Follow CBSPHILLY Facebook  | Twitter

PHILADELPHIA (CBS) – Just because you can’t hold a paint brush doesn’t mean you can’t create a painting. A New Jersey art access program is helping people with disabilities work some magic on canvas.

This unique program allows disabled people to reveal their artistry and make some money.

With a keen eye for color and the help of a steady hand, 50-year-old artist Ellen Kane makes the images in her mind come alive.

Ellen has cerebral palsy, a neurological disorder that affects muscle coordination.

She only speaks with hand signals.

But, at the Matheny’s Arts Access Program in New Jersey, a studio for people with special needs, Ellen has complete control.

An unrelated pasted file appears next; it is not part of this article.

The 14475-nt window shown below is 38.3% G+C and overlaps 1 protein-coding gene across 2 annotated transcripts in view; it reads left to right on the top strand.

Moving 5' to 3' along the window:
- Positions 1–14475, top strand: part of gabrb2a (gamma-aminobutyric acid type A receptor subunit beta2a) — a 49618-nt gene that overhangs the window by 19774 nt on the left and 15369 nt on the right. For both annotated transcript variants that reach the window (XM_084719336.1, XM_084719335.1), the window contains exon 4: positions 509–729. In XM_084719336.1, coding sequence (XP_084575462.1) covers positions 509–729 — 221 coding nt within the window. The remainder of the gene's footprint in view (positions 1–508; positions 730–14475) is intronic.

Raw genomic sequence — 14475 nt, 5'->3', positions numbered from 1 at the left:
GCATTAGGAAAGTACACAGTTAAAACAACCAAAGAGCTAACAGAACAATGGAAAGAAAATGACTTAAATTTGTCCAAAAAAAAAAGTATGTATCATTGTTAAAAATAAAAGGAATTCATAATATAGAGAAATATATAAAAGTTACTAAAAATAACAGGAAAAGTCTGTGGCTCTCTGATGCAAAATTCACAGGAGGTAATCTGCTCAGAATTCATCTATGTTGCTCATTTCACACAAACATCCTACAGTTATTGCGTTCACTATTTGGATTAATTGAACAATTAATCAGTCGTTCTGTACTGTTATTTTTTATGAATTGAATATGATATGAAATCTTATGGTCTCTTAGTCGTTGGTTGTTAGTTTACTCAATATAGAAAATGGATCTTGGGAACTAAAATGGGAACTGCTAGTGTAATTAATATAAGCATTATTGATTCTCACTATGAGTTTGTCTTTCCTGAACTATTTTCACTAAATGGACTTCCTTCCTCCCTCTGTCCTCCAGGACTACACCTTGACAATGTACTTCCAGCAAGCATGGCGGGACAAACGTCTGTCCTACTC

“What we really had to do was develop a way for it to get from their heads to our hands,” said Eileen Murray, Arts Access director.

Trained facilitators who are also artists help make Ellen’s art come to life.

Pennsylvania Partners With Sandy Hook Promise For New Smart Phone App Aimed At Saving Young Lives

“The work is outstanding and I’ve always felt that it deserves to be on a big stage,” said Murray.

Sotheby’s thought it deserved to be on a big stage too.

The famous auction house gave Ellen and four of her fellow artists the chance of a lifetime, an exhibit in New York City.
And, Ellen’s biggest cheerleader was there.

“I am Ellen Kane’s mom, I love her very much,” said Ellen’s mom.

By the end of the day, she sold three of her paintings.

On the walls of one of the world’s greatest auction houses, the art spoke louder than words.